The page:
We continue our discussion of what can be done to address the impact of packet loss on application performance over the WAN. We've covered three of the six different possibilities listed in the first column of this arc. Today, we'll cover two more techniques that are particularly valuable for enterprises running TCP applications across very long distances, such as when crossing oceans: enabling end stations to react more quickly to loss, and avoiding much of the WAN-based loss in the first place.
We saw previously that drastically reducing the number of packets that traverse the WAN using application-specific technologies like replicated file service, local web caching, or CIFS proxies can greatly improve application performance in the face of WAN packet loss, as can data deduplication. Last time, we saw that under certain circumstances, Forward Error Correction (FEC) can sometimes be of value. The same is true of the TCP termination technology implemented by almost all WAN Optimization appliance implementations, if it's combined with a different technique than standard TCP (Transmission Control Protocol) for communicating between the two locations over a WAN known to be private/dedicated.
Having a dedicated, private network between each pair of enterprise locations is usually impractical because it is not cost effective, in addition to being difficult to manage. The traditional approach to minimizing WAN packet loss, of course, has been to use Frame Relay and now Multiprotocol Label Switching (MPLS). Where MPLS bandwidth is too expensive, or where the need for reliable access to public cloud-based services is critical, newer service solutions are available that leverage the ubiquity and low cost of public Internet links for connectivity while delivering reliability and predictable application performance in the face of WAN packet loss.
Borrowing and expanding upon techniques made popular in the Content Delivery Networking (CDN)/Application Delivery Networking (ADN) space, offerings like WAN Optimization as-a-Service, or Network-as-a-Service, do exactly this. Such a solution functions by having globally distributed Points of Presence (POPs) close to end-user locations, and using a multi-segment TCP optimization technology approach.
A multi-segment approach, in addition to centralizing the complexity and management of higher-level WAN Optimization technologies at colocation-based POPs, enables full use of bandwidth and more optimized, predictable performance for TCP applications running across long-distance networks subject to packet loss. This approach addresses the congestion-based loss problems faced by public Internet connections in multiple, complementary ways.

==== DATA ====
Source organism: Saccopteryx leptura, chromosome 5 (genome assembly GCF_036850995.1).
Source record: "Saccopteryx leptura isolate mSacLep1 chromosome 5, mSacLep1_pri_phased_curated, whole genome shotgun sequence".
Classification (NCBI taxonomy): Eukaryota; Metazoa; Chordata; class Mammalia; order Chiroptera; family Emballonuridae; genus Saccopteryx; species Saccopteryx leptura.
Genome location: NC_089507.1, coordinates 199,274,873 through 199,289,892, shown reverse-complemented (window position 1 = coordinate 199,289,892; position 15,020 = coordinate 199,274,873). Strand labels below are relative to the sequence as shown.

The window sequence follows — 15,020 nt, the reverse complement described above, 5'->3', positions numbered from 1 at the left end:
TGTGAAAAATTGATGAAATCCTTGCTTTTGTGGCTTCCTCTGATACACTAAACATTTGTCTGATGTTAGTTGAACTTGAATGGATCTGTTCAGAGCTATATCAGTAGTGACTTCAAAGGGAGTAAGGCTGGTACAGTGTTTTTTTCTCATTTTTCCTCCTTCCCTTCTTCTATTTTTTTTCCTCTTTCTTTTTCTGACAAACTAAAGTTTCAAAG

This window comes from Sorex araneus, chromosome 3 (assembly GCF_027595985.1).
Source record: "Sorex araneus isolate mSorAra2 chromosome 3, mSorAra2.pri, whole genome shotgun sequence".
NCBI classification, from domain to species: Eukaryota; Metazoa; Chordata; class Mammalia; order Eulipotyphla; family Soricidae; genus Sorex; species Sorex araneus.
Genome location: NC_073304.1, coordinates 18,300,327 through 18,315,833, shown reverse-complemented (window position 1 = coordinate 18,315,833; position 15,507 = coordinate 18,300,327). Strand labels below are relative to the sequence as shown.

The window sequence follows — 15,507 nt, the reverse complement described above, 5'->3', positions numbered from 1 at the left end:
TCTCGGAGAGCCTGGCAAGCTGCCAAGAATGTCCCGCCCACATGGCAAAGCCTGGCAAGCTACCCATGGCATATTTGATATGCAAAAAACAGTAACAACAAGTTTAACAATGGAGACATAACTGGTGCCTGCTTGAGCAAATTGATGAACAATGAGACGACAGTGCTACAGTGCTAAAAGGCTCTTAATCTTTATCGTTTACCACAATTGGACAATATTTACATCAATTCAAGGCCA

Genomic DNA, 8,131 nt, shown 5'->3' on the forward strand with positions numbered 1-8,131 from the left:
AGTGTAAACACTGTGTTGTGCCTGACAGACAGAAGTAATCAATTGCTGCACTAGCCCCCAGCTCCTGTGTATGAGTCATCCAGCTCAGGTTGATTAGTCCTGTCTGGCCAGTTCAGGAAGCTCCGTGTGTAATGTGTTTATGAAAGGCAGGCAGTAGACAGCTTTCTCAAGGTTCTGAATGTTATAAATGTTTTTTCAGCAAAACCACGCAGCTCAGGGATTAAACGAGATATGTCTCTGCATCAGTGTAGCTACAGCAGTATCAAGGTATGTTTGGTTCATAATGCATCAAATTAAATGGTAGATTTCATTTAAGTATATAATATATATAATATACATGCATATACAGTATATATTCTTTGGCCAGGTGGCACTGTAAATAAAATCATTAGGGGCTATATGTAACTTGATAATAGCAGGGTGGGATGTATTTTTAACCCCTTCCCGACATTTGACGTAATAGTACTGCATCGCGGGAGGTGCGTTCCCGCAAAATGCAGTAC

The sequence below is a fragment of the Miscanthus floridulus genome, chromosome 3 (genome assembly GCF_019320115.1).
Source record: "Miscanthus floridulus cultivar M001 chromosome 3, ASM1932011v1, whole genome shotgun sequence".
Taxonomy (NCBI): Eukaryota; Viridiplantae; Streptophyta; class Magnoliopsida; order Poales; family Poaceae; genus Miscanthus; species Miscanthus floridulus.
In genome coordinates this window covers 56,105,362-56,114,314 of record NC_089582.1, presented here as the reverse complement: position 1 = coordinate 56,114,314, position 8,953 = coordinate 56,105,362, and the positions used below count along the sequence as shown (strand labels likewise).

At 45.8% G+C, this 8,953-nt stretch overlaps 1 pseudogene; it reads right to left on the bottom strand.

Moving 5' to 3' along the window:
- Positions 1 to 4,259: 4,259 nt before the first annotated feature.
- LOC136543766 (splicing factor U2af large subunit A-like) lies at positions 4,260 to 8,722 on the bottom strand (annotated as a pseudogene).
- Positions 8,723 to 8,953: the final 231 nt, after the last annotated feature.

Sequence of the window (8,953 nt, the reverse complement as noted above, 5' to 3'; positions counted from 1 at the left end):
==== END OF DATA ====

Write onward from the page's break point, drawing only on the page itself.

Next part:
With globally distributed POPs close to end-user locations and using IP connectivity from Tier 1 ISPs, such a solution minimizes the amount of first- and last-mile congestion – and so packet loss – experienced in the part of the network where, at least for domestic networks, most loss occurs.
By performing TCP termination and other TCP optimization functions per segment from edge to core and between core locations, rather than solely between distant appliances, as traditional WAN Optimization Controller (WOC) appliance solutions do, TCP connections between enterprise locations and the colo-based POPs are optimized to use available bandwidth and quickly retransmit packets when first- or last mile-packet loss does occur. It is this fast reaction when loss occurs that is the key to minimizing the impact of packet loss on the WAN and delivering consistent, predictable performance.
In addition, having a dedicated, reliable low-loss core network connecting the colo-based POPs eliminates most of the "middle mile" congestion problems that Internet-based connectivity frequently faces. IPSec VPNs connections between locations across the Internet – and to a lesser extent, international MPLS connections across oceans – by contrast, frequently have very long latencies and experience congestion due to the economics of WANs in general and the Internet in particular, the nature of BGP, and "hot potato" routing, which causes ISPs to have traffic exit their networks as quickly as possibly if the final destination is not on their own network, even though that can mean that the resulting latency and loss are a lot longer than they need to be. This is the primary reason the public Internet does not deliver the predictable performance that a private WAN solution like MPLS does.
Within the core, connections between POPs are optimized for high-bandwidth and high-latency transfers, using the TCP optimization techniques noted last time, because the core network can be guaranteed to have sufficient bandwidth and be low-loss and low-jitter, thus enabling maximum throughput for large transfers, even in the face of moderate amounts of packet loss that would kill the performance of an ordinary TCP session-based approach.
Such a colo-based POP approach is unique in enabling fast reaction to packet loss. In terms of avoiding WAN-based loss in the first place, the dedicated core makes it comparable to the MPLS approach to minimizing WAN packet loss for domestic networks, and in some instances it can actually be better at minimizing loss versus MPLS for intercontinental connections, in addition to being superior at reacting to loss that does occur.
Next time, we'll conclude our look into techniques that address the performance problems caused by WAN packet loss.
A twenty-five year data networking veteran, Andy founded Talari Networks, a pioneer in WAN Virtualization technology, and served as its first CEO, and is now leading product management at Aryaka Networks. Andy is the author of an upcoming book on Next-generation Enterprise WANs.